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Your Guide To Peptic Ulcers

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Updated September 18, 2008

6 of 10

When Surgery Is Needed
In most cases, anti-ulcer medications heal the ulcers quickly and effectively. Eradication of H. pylori prevents most ulcers from recurring. However, some people do not respond to medication or they develop complications. They may require surgical intervention.

The common types of surgery for ulcers are vagotomy, pyloroplasty, and antrectomy.

Vagotomy

In this surgery the vagus nerve, which transmits messages from the brain to the stomach, is cut. Interrupting these messages sent through the vagus nerve reduces acid secretion. However, there can be side effects. The surgery may also interfere with stomach emptying. The newest variation of this surgery involves cutting the only parts of the nerve that control the acid-secreting cells of the stomach. This avoids the parts of the nerve that influence stomach emptying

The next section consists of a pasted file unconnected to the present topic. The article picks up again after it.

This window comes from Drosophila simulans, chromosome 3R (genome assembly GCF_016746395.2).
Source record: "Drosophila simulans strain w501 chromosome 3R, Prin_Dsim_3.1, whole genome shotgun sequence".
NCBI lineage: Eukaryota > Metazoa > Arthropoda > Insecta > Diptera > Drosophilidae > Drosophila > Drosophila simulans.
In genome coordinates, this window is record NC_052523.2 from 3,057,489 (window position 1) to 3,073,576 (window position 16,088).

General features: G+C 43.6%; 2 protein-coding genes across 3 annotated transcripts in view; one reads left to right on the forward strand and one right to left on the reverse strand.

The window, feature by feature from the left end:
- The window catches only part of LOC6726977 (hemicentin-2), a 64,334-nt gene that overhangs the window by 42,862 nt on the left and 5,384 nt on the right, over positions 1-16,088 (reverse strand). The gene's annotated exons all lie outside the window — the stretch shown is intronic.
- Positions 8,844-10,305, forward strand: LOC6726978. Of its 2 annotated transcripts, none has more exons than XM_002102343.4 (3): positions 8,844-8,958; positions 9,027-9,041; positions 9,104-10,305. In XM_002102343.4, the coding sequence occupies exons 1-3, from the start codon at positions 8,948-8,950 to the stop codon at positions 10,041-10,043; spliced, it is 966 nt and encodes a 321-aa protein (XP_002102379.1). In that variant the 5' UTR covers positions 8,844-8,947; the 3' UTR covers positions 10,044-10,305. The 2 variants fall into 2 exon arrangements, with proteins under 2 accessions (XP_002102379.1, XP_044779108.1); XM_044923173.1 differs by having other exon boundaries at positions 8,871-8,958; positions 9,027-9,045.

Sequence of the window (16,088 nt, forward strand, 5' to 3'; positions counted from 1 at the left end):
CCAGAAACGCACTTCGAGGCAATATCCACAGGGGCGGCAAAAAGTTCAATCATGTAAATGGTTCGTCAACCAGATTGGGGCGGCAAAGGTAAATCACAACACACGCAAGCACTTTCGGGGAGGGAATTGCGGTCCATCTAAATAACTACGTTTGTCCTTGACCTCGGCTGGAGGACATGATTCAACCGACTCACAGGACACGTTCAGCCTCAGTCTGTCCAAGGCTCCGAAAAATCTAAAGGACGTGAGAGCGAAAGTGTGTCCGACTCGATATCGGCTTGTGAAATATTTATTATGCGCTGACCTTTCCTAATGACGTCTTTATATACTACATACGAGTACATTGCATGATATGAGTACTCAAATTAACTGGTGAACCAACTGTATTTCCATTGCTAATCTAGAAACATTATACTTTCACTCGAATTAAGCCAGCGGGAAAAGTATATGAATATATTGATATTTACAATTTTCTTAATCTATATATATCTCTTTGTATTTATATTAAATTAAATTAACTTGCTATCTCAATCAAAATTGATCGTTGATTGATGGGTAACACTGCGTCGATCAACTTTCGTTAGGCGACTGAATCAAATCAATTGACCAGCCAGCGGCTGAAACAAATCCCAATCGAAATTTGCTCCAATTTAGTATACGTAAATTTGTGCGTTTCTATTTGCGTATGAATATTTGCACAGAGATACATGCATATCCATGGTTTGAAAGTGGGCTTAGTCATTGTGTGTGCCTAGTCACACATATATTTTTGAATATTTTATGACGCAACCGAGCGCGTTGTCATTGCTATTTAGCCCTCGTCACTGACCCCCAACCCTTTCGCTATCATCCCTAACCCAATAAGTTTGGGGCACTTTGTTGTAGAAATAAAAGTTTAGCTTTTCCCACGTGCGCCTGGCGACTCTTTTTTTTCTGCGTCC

Antrectomy

In this surgery, the lower part of the stomach (antrum) is removed. This section produces a hormone that stimulates the stomach to secrete digestive juices. Sometimes a surgeon may also remove an adjacent part of the stomach that secretes pepsin and acid. A vagotomy is usually done in conjunction with an antrectomy.

Pyloroplasty

This surgery enlarges the opening into the duodenum and small intestine (pylorus), which enables stomach contents to pass more freely out of the stomach. A vagotomy may also be performed along with a pyloroplasty.
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